Revocations will decrease the amount of QS held by a resident type. RAM Division may revoke QS after initial issuance when subsequent information provides details on a person's fishing history that was not formerly available to RAM. Revocations do not occur until the QS holder has been given an opportunity to appeal the administrative decision to revoke some, or all, of their QS.
Table 11-2 indicates that a good portion of the net QS changes between resident types was due to transfer activity; however, migration of QS holders was important. For example, Alaska Rural Locals in the West Yakutat area show a total net loss of 203,224 QS units, all of which was due to transfer activity. Alaska Rural Local persons also show a total net loss of QS in the Southeast area, however, the loss there was split almost equally between losses due to transfers (409,833 units) and losses due to migrations (459,877 units). In the Central Gulf, ARLs show a total net gain of QS. Most (1,408,594 of 1,755,130) of the QS gained in the Central Gulf by ARLs was through migration.
Table 11-2. Net Result of Sablefish QS Transfers, Migrations, and Revocations From Initial Issuance Through Year-end 1996, by Management Area and Resident Type
11.3 Details of Sablefish QS Transfers: To and From Each Resident Category
The previous section provided information on the net effects of QS transfers, migrations, and revocations, which are the three actions that may change QS distribution between resident categories. This section presents more detail on QS transfers. It illustrates how the net changes occurred in QS transfers: how many transfers there were and how much QS was involved in transfers to and from each resident category.
Table 11-3a shows again how much QS was issued to each resident category in each management area. It also shows how much QS was held by those persons at the end of 1996. Again, the changes between initial issuance and year-end 1996 will be affected by transfers, migrations, and revocations.
The net result of QS transfers involves transfers to and from persons in each resident category. Table 11-3a shows how many transfers resulted in a shift of QS away from persons in each resident category. It also shows the quantity of QS associated with those "transfers from" transactions. Likewise, the table shows the number of transfers and amount of QS that shifted to persons in each resident category. Finally, the last columns of the table show the net result of these from-to transactions.
Table 11-3b indicates the number of QS holders in each resident category at initial issuance and at year-end 1996, and the number of transfers to and from persons in those categories. A person may transfer some or all of their QS. Also, persons may transfer QS to more than one other person. For these reasons the number of transfers reported in Table 11-3 is usually not the same as the number of transferors or transfer recipients.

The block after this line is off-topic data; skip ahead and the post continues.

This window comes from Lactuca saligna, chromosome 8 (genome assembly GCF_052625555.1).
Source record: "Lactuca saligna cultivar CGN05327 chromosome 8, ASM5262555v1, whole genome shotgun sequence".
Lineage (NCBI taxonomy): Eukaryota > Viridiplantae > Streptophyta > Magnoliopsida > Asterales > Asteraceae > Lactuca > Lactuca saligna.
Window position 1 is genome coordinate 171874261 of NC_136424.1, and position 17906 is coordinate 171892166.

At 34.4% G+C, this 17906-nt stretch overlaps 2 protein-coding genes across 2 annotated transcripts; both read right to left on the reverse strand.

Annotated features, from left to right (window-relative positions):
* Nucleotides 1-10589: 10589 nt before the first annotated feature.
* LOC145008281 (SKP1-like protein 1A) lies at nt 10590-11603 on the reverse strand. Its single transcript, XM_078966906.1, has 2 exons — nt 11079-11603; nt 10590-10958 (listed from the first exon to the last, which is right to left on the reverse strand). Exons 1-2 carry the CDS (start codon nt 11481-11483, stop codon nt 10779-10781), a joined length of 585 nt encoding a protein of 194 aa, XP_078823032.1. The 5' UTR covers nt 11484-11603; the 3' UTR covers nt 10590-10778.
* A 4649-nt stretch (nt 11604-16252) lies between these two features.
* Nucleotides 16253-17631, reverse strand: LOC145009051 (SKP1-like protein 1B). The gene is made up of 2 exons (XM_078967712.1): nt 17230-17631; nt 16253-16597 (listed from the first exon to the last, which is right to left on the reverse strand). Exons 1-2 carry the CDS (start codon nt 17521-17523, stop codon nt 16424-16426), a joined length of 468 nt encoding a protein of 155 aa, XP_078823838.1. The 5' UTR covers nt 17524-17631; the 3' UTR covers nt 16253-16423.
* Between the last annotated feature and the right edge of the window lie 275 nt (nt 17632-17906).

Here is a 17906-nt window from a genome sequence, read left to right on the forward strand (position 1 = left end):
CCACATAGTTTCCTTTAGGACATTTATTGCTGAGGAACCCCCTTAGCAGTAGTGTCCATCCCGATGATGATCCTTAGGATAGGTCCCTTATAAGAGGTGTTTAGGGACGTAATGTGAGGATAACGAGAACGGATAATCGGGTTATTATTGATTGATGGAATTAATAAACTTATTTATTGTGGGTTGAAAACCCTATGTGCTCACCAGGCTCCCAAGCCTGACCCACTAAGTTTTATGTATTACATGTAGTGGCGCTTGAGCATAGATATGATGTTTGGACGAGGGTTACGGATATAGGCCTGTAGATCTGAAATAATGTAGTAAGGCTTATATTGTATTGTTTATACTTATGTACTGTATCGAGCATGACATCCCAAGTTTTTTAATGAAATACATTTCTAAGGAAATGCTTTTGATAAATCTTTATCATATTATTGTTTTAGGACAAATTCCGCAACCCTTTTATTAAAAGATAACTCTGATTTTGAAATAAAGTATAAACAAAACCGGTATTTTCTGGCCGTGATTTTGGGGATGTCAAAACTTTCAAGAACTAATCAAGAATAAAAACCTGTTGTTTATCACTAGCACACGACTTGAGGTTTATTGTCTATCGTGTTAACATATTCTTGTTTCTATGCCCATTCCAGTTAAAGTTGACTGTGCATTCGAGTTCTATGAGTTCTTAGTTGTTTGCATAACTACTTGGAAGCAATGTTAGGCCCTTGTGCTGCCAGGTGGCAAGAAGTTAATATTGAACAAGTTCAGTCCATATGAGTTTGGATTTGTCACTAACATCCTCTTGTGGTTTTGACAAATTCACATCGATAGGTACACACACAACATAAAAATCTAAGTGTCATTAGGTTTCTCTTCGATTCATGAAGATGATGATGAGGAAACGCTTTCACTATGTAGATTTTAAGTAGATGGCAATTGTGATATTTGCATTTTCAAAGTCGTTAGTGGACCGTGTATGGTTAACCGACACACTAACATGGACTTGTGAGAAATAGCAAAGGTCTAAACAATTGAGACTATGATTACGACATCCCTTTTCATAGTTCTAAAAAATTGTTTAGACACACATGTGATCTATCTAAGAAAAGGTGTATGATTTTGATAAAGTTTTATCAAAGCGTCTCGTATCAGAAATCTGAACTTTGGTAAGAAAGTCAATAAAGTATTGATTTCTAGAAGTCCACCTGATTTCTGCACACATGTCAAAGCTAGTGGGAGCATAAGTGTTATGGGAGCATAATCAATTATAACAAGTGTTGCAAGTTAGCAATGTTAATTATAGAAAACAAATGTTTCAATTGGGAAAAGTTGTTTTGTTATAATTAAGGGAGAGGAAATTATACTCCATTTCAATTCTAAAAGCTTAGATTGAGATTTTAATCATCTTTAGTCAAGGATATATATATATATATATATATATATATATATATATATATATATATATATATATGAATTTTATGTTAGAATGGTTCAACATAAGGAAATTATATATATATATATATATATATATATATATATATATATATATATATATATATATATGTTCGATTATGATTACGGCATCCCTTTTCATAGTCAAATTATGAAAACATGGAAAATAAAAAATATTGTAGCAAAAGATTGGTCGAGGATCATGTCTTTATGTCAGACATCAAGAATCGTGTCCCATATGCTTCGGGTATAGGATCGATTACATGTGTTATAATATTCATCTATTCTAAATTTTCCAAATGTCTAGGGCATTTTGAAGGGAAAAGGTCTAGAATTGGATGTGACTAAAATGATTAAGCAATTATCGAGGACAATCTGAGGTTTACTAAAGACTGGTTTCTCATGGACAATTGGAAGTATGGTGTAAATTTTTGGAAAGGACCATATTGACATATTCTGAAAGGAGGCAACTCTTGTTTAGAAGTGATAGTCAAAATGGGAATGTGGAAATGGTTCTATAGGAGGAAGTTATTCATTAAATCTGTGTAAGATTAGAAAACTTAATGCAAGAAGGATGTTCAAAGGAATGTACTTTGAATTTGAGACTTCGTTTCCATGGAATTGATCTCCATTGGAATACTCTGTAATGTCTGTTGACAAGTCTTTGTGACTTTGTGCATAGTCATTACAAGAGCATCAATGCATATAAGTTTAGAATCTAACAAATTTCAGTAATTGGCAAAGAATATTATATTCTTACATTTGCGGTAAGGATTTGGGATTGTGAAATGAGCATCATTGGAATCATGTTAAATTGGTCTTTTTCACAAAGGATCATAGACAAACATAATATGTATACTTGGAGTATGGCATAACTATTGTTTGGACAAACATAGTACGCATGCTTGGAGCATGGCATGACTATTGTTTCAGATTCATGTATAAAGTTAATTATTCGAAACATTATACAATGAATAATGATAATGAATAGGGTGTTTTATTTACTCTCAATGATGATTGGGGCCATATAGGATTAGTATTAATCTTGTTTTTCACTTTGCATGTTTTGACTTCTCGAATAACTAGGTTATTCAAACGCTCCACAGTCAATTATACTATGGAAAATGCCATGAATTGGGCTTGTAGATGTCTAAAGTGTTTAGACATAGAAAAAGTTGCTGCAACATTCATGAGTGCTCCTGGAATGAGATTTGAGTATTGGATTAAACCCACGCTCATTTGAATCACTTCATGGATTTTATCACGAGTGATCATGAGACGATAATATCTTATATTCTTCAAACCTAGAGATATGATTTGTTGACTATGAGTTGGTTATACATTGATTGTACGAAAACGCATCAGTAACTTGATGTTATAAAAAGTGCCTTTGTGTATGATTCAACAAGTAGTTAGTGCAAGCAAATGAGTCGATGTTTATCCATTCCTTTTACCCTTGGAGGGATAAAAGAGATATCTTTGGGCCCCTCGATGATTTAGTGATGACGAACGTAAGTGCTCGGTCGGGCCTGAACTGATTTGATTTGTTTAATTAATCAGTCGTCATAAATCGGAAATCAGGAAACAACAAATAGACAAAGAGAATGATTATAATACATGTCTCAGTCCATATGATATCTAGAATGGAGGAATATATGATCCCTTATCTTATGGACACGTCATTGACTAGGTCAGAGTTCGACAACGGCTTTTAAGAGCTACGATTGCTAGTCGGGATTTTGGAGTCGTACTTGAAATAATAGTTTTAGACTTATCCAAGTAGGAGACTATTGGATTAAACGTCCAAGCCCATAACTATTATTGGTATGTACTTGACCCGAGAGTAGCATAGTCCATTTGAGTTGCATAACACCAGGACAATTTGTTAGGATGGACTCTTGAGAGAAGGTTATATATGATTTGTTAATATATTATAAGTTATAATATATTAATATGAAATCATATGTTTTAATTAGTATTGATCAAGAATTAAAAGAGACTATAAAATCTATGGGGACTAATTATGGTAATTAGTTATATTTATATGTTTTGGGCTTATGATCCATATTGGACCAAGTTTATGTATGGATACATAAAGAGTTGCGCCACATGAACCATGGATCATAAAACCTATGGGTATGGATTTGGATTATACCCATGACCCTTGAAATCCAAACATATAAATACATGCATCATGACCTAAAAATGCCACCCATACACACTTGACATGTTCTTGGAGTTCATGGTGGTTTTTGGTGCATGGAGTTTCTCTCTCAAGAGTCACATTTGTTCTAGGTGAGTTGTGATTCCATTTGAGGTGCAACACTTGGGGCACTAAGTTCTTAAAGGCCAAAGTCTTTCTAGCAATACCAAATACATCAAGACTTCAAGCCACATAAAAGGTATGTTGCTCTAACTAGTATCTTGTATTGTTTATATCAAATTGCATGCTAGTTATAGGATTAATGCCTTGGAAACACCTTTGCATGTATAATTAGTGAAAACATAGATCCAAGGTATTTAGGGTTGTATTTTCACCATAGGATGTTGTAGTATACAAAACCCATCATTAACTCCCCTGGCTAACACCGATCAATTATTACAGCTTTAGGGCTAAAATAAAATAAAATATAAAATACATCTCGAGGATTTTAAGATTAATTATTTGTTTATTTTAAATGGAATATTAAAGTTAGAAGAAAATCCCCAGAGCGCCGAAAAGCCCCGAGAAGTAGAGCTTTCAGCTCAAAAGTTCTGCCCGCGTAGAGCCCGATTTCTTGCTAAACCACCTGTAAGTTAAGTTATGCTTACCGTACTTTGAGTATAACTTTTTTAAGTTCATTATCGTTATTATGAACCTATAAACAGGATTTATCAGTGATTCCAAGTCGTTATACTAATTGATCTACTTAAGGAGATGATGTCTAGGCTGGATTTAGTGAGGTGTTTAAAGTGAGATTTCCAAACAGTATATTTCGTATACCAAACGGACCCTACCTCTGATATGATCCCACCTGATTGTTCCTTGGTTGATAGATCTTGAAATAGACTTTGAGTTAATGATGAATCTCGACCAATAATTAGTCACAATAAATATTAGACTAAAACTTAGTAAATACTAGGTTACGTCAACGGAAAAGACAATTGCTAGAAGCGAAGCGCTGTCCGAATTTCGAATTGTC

The last two columns of Table 11-3b show the total change in QS holders between initial issuance and year-end 1996. These columns indicate the overall net change in persons, and include changes due to migrations and revocations as well as transfers. Note that the corresponding last two columns of Table 11-3a show only the net change in QS due to transfers.
These tables show that the net result of QS transfers often involved large movements of QS both to and from resident types. For example, the net loss of 409,833 QS units to Alaska Rural Locals in Southeast involved the transfer of 1,494,679 QS away from this resident type and the transfer of 1,084,846 QS units to them.
Table 11-3a. Sablefish QS Transfers From Initial Issuance Through Year-end 1996: The Number of Transfers and the Amount of QS Transferred To and From Each Resident Type, by Management Area
Table 11-3b. Sablefish QS Transfers From Initial Issuance Through Year-end 1996: The Number of Transfers, Transferors, and Transfer Recipients, by Resident Type and Management Area
Tables 11-4a and 11-4b provide more data on QS transfer patterns by rural-urban and local-nonlocal resident types. QS transfers may occur between persons in the same resident category (intra-cohort) or between persons of different resident categories (cross-cohort). Cross-cohort transfers result in net changes in QS distribution between resident categories.
Table 11-4a allows one to compare intra-cohort and cross-cohort QS transfer rates in 1995, 1996, and over the entire two-year time period. For example, in Southeast in 1995 persons in the Alaska Rural Local category received 60.4% (325,940 QS units) of the QS transferred to them from other ARLs. This compares to 18.2% (99,269 QS units) in 1996. Over the entire time period from initial issuance through year-end 1996, 39.2% (425,209 QS units) of the QS received by ARLs came in intra-cohort transfers. The remainder of the QS received by ARLs came through cross-cohort transfers.
Table 11-4b provides similar information on resident category intra-cohort and cross- cohort transfers by management area; however, this table shows the number of transfers rather than the amount of QS transferred. The percentages of intra and cross-cohort transfer transactions can vary from the percentages of QS associated with these transfers because the amount of QS in a transaction can vary widely.
Both tables indicate that a large percentage of the transfers were across cohorts in most management areas and resident categories.
Table 11-4a. Intra-cohort and Cross-cohort Transfers of Sablefish QS From Initial Issuance Through Year-end 1996, by Management Area
Table 11-4b. Intra-cohort and Cross-cohort Transfers From Initial Issuance Through Year-end 1996, by Management Area